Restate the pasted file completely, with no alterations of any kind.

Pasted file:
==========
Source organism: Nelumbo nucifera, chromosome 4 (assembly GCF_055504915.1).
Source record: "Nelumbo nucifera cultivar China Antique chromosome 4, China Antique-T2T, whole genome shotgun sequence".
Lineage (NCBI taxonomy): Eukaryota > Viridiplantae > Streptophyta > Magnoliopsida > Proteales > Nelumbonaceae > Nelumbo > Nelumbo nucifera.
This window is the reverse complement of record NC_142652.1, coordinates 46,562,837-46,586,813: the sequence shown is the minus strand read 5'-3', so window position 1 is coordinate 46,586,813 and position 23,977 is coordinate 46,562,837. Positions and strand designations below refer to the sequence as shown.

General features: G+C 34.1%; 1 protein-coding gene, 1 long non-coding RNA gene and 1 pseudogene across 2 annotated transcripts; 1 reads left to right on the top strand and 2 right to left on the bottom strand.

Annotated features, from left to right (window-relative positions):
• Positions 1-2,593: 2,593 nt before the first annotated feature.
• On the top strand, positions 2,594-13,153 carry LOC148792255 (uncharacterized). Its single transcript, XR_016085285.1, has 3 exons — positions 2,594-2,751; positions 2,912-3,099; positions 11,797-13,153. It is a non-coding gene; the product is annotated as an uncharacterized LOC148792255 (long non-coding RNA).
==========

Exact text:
Source organism: Nelumbo nucifera, chromosome 4 (assembly GCF_055504915.1).
Source record: "Nelumbo nucifera cultivar China Antique chromosome 4, China Antique-T2T, whole genome shotgun sequence".
Lineage (NCBI taxonomy): Eukaryota > Viridiplantae > Streptophyta > Magnoliopsida > Proteales > Nelumbonaceae > Nelumbo > Nelumbo nucifera.
This window is the reverse complement of record NC_142652.1, coordinates 46,562,837-46,586,813: the sequence shown is the minus strand read 5'-3', so window position 1 is coordinate 46,586,813 and position 23,977 is coordinate 46,562,837. Positions and strand designations below refer to the sequence as shown.

General features: G+C 34.1%; 1 protein-coding gene, 1 long non-coding RNA gene and 1 pseudogene across 2 annotated transcripts; 1 reads left to right on the top strand and 2 right to left on the bottom strand.

Annotated features, from left to right (window-relative positions):
• Positions 1-2,593: 2,593 nt before the first annotated feature.
• On the top strand, positions 2,594-13,153 carry LOC148792255 (uncharacterized). Its single transcript, XR_016085285.1, has 3 exons — positions 2,594-2,751; positions 2,912-3,099; positions 11,797-13,153. It is a non-coding gene; the product is annotated as an uncharacterized LOC148792255 (long non-coding RNA).